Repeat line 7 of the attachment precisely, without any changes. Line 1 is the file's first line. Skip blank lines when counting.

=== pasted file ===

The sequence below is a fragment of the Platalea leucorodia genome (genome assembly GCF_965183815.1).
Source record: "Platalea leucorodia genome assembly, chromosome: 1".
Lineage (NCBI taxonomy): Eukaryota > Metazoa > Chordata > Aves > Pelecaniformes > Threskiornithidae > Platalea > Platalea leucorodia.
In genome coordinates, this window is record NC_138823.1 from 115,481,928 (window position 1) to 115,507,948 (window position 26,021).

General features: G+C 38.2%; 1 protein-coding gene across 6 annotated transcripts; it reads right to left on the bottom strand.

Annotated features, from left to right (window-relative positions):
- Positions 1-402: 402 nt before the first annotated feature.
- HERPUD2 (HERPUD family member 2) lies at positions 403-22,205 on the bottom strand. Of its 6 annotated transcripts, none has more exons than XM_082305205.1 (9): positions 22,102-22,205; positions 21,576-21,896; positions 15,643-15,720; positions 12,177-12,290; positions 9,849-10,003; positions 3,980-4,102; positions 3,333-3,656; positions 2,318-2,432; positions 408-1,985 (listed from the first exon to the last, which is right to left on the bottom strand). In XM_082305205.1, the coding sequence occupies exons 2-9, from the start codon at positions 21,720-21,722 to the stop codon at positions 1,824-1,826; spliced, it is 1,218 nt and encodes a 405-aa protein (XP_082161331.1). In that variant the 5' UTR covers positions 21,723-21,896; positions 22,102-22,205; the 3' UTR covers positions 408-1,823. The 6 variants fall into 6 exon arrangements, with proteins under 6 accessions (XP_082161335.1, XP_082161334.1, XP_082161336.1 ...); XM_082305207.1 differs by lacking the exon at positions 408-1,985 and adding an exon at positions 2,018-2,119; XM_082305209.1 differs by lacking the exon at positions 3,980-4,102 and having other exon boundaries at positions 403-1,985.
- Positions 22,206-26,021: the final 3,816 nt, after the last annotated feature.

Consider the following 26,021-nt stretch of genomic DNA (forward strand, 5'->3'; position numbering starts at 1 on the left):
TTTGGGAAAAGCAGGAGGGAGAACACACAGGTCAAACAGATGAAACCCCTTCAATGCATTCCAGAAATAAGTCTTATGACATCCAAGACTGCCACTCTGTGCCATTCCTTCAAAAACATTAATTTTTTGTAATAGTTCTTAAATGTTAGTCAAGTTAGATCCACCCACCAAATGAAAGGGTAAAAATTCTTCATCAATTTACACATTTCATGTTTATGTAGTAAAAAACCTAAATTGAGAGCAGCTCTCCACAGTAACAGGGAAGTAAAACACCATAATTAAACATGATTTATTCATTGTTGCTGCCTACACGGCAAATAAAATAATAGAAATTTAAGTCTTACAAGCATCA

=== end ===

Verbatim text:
- Positions 1-402: 402 nt before the first annotated feature.